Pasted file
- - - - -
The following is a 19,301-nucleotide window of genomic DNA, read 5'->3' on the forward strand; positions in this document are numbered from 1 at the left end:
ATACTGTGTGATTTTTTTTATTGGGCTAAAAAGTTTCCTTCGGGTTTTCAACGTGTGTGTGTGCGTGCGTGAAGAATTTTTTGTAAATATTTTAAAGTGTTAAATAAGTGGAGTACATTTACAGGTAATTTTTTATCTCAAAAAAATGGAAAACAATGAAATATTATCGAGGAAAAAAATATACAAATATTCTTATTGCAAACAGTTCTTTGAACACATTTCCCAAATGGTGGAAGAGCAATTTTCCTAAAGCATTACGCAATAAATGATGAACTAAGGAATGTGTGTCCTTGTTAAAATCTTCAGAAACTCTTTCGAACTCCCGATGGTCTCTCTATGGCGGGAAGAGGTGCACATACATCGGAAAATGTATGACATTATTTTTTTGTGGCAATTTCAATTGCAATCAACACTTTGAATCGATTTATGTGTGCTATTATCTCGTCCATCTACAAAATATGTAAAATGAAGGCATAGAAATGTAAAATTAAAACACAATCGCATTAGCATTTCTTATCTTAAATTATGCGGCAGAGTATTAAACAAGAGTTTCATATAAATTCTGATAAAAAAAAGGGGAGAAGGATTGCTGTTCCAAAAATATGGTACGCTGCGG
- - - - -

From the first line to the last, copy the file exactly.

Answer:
The following is a 19,301-nucleotide window of genomic DNA, read 5'->3' on the forward strand; positions in this document are numbered from 1 at the left end:
ATACTGTGTGATTTTTTTTATTGGGCTAAAAAGTTTCCTTCGGGTTTTCAACGTGTGTGTGTGCGTGCGTGAAGAATTTTTTGTAAATATTTTAAAGTGTTAAATAAGTGGAGTACATTTACAGGTAATTTTTTATCTCAAAAAAATGGAAAACAATGAAATATTATCGAGGAAAAAAATATACAAATATTCTTATTGCAAACAGTTCTTTGAACACATTTCCCAAATGGTGGAAGAGCAATTTTCCTAAAGCATTACGCAATAAATGATGAACTAAGGAATGTGTGTCCTTGTTAAAATCTTCAGAAACTCTTTCGAACTCCCGATGGTCTCTCTATGGCGGGAAGAGGTGCACATACATCGGAAAATGTATGACATTATTTTTTTGTGGCAATTTCAATTGCAATCAACACTTTGAATCGATTTATGTGTGCTATTATCTCGTCCATCTACAAAATATGTAAAATGAAGGCATAGAAATGTAAAATTAAAACACAATCGCATTAGCATTTCTTATCTTAAATTATGCGGCAGAGTATTAAACAAGAGTTTCATATAAATTCTGATAAAAAAAAGGGGAGAAGGATTGCTGTTCCAAAAATATGGTACGCTGCGG